145 barristers on the Attorney General’s Panel of Counsel have signed a letter seeking that the Government to rethink its plans for reform of Legal Aid. I was one of the signatories. The letter is reproduced on the Legal Aid Changes blog.
The letter relates specifically to Judicial Review, which is an area in which Panel counsel practise regularly. Here is a taster:
We consider that the proposals in the Consultation Paper will undermine the accountability of public bodies to the detriment of society as a whole and the vulnerable in particular. Those who are reliant on legal aid are most likely to be at the sharp end of the exercise of government power and are least likely to be able to fund judicial review for themselves, or effectively act in person.
RE F (CHILDREN) 14 May 2013, Court of Appeal – extempore so currently only available as a Lawtel summary (£)
A topical case, this, given legal aid cutbacks. It concerns the ability of unrepresented litigants to choose those to help them out as advocates in court. Not an unconstrained right, as this case demonstrates. The High Court ruled that a judge had been entitled to refuse an application for a particular person to act as a McKenzie friend despite that individual not being present in court at the time of the application. The Court of Appeal upheld that decision.
This application for permission to appeal resulted from the refusal by a family judge to permit a person to act as a McKenzie friend within care proceedings.
The Marriage (Same Sex Couples) Bill is back before Parliament today for the “Report Stage”. The latest version of the Bill is here, updated explanatory notes here, and the full list of proposed amendments here. Predictably, the amendments are the focus of much controversy.
I have written a new article for the New Statesman on some of the myths and realities surrounding the debate - you can read it here. It’s all a bit complicated, as you might expect.
Our previous coverage is linked to below. Hopefully, party politics won’t end up derailing this important bill. As the New Yorker recently predicted
One day, not long from now, it will be hard to remember what worried people so much about gay and lesbian couples committing themselves to marriage.
A & S v. Lancashire County Council  EWHC 851 (Fam) read judgment
This was a costs application arising from an extremely important decision by Peter Jackson J in June 2012 (see Alasdair Henderson’s post here and read judgment)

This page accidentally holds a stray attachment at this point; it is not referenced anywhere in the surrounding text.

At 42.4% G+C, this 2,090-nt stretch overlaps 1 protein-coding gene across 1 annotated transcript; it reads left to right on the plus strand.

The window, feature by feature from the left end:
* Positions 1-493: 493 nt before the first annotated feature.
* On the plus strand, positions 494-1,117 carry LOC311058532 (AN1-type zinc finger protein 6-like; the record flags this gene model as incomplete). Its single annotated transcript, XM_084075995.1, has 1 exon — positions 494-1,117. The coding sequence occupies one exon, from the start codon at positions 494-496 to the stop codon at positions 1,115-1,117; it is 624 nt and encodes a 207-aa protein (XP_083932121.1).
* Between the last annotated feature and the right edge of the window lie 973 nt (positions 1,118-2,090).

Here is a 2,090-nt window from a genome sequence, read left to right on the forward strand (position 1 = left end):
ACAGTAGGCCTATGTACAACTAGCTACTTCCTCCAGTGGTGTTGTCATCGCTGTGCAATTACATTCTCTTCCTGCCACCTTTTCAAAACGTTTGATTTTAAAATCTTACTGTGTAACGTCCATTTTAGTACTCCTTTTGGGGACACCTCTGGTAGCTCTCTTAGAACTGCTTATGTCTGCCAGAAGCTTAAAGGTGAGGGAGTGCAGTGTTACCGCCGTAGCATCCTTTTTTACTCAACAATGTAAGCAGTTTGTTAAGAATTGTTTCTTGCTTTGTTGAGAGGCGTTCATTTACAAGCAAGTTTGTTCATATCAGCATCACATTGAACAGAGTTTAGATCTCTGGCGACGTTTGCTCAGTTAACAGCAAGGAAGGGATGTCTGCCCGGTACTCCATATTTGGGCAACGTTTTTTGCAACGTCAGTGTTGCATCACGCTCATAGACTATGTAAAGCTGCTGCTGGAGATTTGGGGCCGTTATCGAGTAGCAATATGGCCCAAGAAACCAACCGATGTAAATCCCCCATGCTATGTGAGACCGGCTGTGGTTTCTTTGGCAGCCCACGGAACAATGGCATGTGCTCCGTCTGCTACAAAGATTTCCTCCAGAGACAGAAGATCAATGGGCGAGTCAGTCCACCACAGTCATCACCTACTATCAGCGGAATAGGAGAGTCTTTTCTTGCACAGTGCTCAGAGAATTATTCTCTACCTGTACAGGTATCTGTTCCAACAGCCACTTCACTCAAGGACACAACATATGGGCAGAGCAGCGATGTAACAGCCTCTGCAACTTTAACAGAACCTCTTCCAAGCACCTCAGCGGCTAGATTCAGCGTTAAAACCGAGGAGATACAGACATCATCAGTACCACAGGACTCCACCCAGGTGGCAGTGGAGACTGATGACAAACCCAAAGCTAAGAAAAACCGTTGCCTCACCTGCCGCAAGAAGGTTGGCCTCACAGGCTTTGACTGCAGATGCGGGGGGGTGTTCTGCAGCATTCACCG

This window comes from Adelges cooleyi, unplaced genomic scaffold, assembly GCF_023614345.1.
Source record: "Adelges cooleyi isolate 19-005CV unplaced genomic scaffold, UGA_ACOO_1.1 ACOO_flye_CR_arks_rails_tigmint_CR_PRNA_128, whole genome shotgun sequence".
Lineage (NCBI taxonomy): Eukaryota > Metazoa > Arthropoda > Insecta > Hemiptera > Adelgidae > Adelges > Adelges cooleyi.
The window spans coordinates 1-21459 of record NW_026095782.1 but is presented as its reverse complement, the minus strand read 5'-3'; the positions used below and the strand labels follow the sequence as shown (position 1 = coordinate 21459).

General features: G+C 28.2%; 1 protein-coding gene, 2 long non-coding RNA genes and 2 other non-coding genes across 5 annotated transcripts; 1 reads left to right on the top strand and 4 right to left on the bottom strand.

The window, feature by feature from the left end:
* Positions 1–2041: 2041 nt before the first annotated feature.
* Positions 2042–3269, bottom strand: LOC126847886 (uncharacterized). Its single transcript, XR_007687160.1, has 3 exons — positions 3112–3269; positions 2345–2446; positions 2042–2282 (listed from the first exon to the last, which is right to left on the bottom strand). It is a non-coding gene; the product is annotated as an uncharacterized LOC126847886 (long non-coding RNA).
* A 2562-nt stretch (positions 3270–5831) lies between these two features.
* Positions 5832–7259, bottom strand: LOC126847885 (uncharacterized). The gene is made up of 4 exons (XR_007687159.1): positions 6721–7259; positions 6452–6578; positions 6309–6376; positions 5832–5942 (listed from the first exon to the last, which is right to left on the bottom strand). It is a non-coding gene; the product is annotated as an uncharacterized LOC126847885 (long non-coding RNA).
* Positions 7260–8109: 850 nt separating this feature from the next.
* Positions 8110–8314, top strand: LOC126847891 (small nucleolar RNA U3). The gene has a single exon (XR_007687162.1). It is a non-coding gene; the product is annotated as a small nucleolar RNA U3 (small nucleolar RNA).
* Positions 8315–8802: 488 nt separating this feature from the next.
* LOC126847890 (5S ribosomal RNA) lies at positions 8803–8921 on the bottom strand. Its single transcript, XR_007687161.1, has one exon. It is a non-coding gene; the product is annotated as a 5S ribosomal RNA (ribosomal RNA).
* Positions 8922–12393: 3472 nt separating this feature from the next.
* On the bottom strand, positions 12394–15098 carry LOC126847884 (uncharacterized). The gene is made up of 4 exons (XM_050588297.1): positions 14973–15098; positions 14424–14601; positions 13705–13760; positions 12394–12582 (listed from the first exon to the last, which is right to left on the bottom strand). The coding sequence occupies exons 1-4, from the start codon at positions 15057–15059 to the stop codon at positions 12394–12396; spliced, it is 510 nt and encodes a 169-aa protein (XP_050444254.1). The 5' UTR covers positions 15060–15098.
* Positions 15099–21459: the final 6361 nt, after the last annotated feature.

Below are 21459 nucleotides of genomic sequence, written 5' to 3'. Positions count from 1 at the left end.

In that original judgment, Lancashire County Council were found to be in breach of Articles 8 (private life), 6 (fair trial) and Article 3 (inhuman treatment) of ECHR. Two brothers had come into local authority care as infants and were freed for adoption.
R (on the application of H) v Kingston Upon Hull City Council & KS, AS, SS, TS and FS (Interested Parties)  EWHC 388 (Admin) read judgment
This was a successful claim for judicial review brought by a mother in care proceedings in respect of her two children who were removed from the care of the paternal grandparents. To that extent, it is a first. It concerns the duty on the Local Authority to consult with parents when an Interim Care Order is in place.
The claim raised two points. The first concerned whether it was permissible to bring a claim for JR when there were ongoing care proceedings and secondly the extent of the Local Authority’s duty to consult with parents when an ICO is in force. As to the latter point, there were two decisions that were challenged by the mother. The first was a decision taken on 31st January 2013 and the second concerned a decision taken on 1st February 2013 both concerning the placement of her children under the ICO.
Swift v. Secretary of State for Justice, Court of Appeal, 18 February 2013 – read judgment – on appeal from Eady J, read judgment and my previous post
Ms Swift lost her live-in partner in an accident at work caused by negligence. She was pregnant with her partner’s child, but had only been living with him for 6 months. Had she been with him for 2 years, she could have claimed damages for his death under section 1(3) of the Fatal Accidents Act – set out at  of the CA judgment. She would then have been a “dependant” as defined under the FAA. So she argued that her rights under Articles 8 (family) and 14 (discrimination) of the ECHR were not properly respected by the law governing damages for the death of a relative – there was no justification for this stark cut-off – 1 year 11 months no claim, 2 years a claim. The judge refused to grant a declaration of incompatibility between the ECHR and the Fatal Accidents Act, and the Court of Appeal has just upheld his decision.
A lot of money turned on the point: Had she qualified as a dependant, she would have had a claim for about £400,000.
X AND OTHERS v. AUSTRIA – 19010/07 – HEJUD  ECHR 148 (19 February 2013) – Read judgment
The Grand Chamber of the European Court of Human Rights (by 10 votes to 7) has found that Austrian law discriminated against a same sex couple as it prevented them from adopting jointly the biological child of one of them (what we would call a second-parent adoption). The Court found a violation of Article 14 (anti-discrimination) in conjunction with Article 8 (respect for private and family life) protection because this was less favourable treatment than if they were an unmarried different sex couple who would have been permitted to adopt together.
The narrowness of the majority might have had something to do with the fact that the father of the Child had been a party to the case in the domestic courts and opposed the adoption (although the fact that the child of the lesbian couple in Gas and Dubois v France had been conceived through anonymous donor insemination had not helped that case). In the event, the Grand Chamber decision was based on the fact that the Austrian Supreme Court had referred to the “legal impossibility” of the proposed same sex adoption in this case.